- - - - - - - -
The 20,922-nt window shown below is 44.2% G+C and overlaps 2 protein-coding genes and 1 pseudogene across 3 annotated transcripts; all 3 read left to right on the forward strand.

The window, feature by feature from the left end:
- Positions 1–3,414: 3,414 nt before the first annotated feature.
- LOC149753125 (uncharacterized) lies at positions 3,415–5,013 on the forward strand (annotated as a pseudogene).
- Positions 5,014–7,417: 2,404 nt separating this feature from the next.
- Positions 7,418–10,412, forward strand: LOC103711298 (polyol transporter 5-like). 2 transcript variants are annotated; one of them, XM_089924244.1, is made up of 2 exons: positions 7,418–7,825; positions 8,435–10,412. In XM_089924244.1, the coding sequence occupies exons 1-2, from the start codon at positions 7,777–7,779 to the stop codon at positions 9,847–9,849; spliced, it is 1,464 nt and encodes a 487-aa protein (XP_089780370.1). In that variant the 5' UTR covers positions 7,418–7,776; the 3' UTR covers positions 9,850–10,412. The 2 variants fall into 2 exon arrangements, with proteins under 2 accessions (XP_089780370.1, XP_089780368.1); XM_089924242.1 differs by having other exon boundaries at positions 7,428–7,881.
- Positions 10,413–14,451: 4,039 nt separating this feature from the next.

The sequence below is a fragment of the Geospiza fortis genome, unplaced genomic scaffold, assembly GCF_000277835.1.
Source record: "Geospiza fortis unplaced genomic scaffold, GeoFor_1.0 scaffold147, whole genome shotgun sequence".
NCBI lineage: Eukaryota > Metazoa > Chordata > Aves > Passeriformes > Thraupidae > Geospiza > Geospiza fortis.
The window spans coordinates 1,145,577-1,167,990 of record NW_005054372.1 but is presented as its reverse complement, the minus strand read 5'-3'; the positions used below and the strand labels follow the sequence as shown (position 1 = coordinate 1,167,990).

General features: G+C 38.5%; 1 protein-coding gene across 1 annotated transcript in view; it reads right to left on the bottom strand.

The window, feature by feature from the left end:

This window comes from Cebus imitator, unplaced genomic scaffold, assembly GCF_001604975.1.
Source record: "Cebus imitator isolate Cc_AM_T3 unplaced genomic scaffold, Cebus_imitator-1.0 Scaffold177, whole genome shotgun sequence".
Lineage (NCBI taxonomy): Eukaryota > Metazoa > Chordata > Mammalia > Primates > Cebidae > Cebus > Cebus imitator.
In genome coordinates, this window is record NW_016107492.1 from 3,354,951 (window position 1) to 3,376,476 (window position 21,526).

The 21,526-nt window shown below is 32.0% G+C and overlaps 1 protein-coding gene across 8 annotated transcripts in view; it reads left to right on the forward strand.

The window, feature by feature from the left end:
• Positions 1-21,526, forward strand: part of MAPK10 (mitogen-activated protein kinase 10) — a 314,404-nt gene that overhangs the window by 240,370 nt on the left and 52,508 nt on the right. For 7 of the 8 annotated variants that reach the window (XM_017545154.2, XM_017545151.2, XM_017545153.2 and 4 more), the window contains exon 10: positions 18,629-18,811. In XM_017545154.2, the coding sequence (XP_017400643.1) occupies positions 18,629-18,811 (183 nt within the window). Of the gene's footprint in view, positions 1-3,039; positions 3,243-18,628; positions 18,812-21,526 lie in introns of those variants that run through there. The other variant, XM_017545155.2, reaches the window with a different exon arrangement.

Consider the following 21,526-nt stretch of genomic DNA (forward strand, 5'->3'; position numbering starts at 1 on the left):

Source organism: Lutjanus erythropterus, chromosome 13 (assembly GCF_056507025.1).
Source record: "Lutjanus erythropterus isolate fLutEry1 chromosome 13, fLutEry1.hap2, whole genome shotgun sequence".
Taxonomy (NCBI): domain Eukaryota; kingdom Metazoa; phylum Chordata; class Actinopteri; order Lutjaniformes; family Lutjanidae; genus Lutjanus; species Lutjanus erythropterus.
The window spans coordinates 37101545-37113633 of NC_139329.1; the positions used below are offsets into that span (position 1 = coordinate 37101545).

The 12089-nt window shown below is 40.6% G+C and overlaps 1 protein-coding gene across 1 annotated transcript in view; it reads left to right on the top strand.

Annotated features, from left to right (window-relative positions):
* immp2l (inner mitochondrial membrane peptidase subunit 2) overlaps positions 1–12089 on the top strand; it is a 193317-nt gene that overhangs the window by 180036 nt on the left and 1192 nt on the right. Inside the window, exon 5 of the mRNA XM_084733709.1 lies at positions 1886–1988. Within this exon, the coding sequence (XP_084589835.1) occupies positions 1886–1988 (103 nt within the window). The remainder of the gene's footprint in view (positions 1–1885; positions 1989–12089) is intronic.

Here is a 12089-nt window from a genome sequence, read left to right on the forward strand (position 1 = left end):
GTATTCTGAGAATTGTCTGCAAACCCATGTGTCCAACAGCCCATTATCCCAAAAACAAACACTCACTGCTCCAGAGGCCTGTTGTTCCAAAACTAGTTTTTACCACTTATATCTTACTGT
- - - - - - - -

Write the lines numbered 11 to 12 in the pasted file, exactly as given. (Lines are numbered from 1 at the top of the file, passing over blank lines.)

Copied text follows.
The window spans coordinates 1,145,577-1,167,990 of record NW_005054372.1 but is presented as its reverse complement, the minus strand read 5'-3'; the positions used below and the strand labels follow the sequence as shown (position 1 = coordinate 1,167,990).

General features: G+C 38.5%; 1 protein-coding gene across 1 annotated transcript in view; it reads right to left on the bottom strand.